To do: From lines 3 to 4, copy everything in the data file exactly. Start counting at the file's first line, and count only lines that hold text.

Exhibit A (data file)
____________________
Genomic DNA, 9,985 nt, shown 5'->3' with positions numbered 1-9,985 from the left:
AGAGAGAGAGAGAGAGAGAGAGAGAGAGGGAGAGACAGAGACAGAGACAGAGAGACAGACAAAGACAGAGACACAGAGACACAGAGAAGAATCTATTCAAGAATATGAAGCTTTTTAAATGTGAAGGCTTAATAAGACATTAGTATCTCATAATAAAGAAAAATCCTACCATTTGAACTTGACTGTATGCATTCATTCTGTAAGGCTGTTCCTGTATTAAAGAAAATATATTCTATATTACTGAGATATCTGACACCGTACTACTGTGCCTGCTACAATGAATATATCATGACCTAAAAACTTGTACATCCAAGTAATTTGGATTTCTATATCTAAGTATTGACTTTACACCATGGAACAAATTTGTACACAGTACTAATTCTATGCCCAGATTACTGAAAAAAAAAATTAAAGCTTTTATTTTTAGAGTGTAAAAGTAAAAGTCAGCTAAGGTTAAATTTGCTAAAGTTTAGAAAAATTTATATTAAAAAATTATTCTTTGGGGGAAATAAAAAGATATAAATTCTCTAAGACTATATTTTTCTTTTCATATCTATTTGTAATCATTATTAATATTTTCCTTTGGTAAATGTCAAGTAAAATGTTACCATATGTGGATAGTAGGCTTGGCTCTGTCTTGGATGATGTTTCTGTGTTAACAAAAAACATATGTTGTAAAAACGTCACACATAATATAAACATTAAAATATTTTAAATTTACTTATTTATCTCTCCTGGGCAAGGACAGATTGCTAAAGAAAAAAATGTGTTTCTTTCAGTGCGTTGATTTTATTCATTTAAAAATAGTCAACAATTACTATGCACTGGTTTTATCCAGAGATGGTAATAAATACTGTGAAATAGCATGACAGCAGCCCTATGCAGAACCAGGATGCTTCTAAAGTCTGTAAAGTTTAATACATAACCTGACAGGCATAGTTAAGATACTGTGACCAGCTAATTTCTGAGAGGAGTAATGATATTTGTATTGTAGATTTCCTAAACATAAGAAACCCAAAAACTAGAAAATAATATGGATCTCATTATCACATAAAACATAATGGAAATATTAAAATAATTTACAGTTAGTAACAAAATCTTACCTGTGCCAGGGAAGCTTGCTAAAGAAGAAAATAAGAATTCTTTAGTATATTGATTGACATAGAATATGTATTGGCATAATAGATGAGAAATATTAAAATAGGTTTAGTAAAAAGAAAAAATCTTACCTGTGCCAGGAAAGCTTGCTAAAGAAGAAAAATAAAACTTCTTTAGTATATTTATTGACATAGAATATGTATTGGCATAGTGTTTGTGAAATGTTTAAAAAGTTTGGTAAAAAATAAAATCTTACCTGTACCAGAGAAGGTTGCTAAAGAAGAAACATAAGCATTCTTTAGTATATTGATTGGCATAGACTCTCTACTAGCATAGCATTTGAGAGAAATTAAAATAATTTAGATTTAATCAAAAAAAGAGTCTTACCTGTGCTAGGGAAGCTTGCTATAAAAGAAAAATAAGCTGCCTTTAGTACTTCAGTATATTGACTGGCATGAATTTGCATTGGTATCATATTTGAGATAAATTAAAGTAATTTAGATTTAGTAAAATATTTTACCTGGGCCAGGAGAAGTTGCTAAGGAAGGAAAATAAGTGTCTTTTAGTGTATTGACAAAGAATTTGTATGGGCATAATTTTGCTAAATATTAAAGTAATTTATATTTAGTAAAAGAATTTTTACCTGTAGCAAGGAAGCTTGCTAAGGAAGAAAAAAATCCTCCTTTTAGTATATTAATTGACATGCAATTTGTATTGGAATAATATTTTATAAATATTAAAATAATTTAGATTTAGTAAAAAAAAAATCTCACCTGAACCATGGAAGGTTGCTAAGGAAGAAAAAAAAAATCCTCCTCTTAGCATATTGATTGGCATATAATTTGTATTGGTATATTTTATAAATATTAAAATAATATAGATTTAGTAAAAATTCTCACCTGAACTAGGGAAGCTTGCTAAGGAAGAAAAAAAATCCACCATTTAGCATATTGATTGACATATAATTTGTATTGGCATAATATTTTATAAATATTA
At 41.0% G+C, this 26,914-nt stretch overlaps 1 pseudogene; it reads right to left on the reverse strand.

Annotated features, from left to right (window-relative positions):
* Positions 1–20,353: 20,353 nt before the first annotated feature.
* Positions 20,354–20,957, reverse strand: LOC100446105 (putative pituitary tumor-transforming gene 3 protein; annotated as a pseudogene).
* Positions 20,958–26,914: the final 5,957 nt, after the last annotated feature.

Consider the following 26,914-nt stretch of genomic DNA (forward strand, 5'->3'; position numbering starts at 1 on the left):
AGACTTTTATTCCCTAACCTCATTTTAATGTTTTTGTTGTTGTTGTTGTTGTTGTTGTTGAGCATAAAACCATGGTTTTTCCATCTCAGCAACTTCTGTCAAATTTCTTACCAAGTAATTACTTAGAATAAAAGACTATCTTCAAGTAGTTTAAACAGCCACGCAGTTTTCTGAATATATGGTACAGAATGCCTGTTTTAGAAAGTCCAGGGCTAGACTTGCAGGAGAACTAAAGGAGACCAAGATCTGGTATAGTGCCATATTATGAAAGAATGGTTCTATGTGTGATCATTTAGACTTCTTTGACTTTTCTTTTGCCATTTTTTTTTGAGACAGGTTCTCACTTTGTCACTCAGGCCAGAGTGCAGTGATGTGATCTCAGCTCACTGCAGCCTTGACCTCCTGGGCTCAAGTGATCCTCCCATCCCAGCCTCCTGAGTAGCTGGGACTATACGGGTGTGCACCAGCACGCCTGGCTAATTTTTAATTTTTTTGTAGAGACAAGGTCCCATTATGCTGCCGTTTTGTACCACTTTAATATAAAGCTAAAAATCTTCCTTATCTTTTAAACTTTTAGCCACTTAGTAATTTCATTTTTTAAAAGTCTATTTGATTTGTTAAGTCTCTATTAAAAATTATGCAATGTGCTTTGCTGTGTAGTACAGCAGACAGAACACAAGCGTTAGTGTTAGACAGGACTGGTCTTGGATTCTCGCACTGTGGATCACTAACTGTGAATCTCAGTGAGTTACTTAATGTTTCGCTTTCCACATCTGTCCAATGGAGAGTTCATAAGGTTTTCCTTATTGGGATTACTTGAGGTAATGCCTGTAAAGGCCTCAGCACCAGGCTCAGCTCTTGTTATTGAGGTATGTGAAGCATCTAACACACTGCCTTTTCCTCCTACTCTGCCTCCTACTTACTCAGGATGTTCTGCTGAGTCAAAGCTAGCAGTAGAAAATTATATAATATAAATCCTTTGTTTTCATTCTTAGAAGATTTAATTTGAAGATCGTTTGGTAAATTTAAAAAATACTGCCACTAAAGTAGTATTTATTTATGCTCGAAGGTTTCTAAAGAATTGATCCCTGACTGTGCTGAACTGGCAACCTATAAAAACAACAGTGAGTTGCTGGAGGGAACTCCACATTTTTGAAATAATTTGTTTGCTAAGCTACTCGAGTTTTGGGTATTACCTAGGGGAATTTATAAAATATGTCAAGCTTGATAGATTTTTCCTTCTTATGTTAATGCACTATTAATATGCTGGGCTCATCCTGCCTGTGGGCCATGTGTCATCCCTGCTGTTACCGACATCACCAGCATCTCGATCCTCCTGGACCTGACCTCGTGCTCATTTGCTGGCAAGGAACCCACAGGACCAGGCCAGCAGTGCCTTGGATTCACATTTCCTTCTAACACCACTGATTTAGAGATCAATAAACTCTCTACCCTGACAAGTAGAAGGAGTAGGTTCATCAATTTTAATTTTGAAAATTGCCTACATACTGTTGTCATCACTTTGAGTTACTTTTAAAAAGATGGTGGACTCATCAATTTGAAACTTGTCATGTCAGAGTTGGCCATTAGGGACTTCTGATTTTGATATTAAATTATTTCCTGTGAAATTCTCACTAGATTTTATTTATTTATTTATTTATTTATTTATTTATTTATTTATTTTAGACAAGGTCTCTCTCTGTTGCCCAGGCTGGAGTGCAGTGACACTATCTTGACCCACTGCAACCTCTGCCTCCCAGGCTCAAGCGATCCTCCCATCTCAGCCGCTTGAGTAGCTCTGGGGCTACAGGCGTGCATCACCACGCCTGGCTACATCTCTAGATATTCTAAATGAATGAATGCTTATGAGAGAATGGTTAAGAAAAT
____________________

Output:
At 41.0% G+C, this 26,914-nt stretch overlaps 1 pseudogene; it reads right to left on the reverse strand.

Annotated features, from left to right (window-relative positions):